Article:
That is still good enough, but here, the Army Chief and the Northern Army Commander, standing out because of their poor character and personality representations, appear to be just resource providers, and ready to receive orders such as when to commence firing at the LoC, reduce and increase its intensity. The DGMO is of course nowhere to be seen.

The service community is already rather upset with the way planning for the strategic operation is seen to be presented in the film.

But as said before, it is not reality that one is seeking from the film; in fact this is where the film steps into the world of fantasy which remains glaring hereafter.

Inaccurate Use of Military Symbols

A young Para SF Major is tasked directly by a civilian authority; actually a Commanding Officer of a Para SF unit is the lowest-ranking officer who could receive such orders considering that such units are considered strategic in nature; the orders would only follow the Army’s strict hierarchical chain of command. Further, it is not even Major Vihaan’s unit which is performing the service in the Northern Command, because that remains a northeast specialist force.

Of course, it is pointless pointing out to Bollywood directors that formation signs in the Army have some meaning. Major Vihaan works at HQ IDS while sporting a Southern Command sign.

The Army Chief wears his rank correctly but his sahayak seems to have put his older formation sign of Eastern Command on his uniform forgetting that the Army Headquarters has a sign of its own.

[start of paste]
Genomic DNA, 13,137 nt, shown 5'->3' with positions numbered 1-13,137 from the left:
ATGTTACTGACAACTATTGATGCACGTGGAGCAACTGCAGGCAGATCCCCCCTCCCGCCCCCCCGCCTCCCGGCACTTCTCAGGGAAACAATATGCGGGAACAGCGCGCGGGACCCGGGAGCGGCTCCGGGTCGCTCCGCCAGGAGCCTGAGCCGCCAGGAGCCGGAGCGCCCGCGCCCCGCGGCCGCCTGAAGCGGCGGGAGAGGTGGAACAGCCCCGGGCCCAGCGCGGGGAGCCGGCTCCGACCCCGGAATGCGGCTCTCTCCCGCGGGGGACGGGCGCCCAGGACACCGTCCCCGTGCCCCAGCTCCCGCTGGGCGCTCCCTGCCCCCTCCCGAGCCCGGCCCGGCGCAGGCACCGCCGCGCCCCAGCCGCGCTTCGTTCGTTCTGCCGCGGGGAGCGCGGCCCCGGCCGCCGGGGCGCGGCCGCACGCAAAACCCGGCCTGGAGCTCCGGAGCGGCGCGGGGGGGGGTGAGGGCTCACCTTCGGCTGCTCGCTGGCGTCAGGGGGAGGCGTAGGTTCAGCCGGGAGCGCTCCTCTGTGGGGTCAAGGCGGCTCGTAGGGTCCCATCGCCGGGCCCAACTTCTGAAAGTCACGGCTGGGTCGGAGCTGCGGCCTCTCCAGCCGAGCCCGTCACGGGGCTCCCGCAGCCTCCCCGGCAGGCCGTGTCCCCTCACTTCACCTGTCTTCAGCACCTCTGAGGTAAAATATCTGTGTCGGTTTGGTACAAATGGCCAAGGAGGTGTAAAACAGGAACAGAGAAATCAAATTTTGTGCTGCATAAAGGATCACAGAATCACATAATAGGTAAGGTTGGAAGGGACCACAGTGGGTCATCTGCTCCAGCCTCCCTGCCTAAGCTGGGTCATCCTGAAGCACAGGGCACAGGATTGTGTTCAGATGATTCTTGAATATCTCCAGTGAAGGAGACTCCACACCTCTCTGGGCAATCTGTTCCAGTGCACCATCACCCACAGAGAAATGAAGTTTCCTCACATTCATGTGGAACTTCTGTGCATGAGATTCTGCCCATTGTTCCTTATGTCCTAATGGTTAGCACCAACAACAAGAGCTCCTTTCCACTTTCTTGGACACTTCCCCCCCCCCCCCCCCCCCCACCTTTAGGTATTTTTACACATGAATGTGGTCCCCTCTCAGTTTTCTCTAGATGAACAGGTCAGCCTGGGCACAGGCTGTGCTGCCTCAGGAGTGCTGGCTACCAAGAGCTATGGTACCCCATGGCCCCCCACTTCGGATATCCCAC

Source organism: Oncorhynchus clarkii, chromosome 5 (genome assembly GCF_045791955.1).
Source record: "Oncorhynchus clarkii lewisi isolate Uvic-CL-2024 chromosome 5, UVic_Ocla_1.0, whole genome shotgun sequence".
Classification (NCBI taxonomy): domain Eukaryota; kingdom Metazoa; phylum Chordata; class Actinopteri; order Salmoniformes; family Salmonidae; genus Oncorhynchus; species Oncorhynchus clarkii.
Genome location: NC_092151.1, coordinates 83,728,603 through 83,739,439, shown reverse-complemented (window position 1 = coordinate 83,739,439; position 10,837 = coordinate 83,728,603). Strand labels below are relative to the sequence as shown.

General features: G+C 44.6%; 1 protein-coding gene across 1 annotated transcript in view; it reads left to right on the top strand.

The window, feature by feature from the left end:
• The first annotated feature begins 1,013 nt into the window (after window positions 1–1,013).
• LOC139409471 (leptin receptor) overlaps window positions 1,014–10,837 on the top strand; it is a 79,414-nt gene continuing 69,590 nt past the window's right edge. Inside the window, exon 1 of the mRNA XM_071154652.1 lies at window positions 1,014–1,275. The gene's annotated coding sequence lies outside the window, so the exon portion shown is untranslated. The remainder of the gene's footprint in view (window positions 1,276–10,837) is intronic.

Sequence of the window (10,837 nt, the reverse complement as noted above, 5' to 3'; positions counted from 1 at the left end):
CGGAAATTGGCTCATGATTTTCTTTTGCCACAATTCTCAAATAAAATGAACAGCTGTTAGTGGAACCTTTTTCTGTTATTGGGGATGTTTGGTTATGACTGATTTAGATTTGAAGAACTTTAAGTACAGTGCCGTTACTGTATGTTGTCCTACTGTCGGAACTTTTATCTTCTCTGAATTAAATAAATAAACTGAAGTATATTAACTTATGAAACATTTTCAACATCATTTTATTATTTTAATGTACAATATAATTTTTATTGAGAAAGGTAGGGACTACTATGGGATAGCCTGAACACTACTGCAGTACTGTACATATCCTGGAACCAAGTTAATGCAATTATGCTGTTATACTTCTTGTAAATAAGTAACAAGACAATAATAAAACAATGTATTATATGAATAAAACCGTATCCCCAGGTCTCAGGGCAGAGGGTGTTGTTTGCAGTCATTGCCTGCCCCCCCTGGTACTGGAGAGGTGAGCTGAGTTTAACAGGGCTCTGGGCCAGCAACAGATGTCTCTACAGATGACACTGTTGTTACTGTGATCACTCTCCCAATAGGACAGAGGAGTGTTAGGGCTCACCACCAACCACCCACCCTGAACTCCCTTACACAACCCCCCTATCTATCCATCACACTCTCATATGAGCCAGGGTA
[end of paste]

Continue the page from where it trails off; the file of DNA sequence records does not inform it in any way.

Of course Vihaan’s other Para SF colleague chooses to wear a sign of the HQ ARTRAC. As a matter of detail the director should have been told that Para SF officers never wear a ceremonial peak cap (Vihaan wears one in the wreath laying scene)


Fantastical Inputs By the Director

All this being said, the narrative is interesting, which depicts a high- level civilian security executive being taken to select a proto-type mini UAV being developed by a young rookie scientist, and getting it employed in the intelligence and surveillance build up for the operation.

Of course, the idea comes from existing technology in the world, also showcased in the Hollywood film ‘Eye in the Sky’. Such penetrative technological capability however, does not exist in India as of now, although it is likely to be available in the future much to the chagrin of terrorists.

The terror attack on the Uri base is well filmed, revealing the deception carried out by the terrorists, but here too, some advice may have added to the portrayal of ‘reality’. A tank looms in the background a la the Samba terror attack; Uri has no tanks.

In reality, the entire operation was restricted to a 200x200 metre patch of buildings, dugouts, bunkers and temporary sheds. There were no resident Para SF men there. So, the dimensions of the base shown in the film and the type of buildings are not representative; neither is the chain-link fence, as, all Uri had for protection was a single-strand wire fence with some lighting and sentries.

Similarly, the terrorist camps which were raided in reality are a couple of ramshackle ‘kothas’ (improvised gypsy-type dwellings). But then, as stated at the beginning, you don’t go to watch a film to find fault, but to get your money’s worth of entertainment. And that in ‘Uri: the Surgical Strike’, is in plenty.

(The writer, a former GOC of the Army’s 15 Corps, is now associated with Vivekanand International Foundation and Institute of Peace & Conflict Studies. He can be reached at @atahasnain53. This is an opinion piece and the views expressed above are the author’s own. The Quint neither endorses nor is responsible for the same.)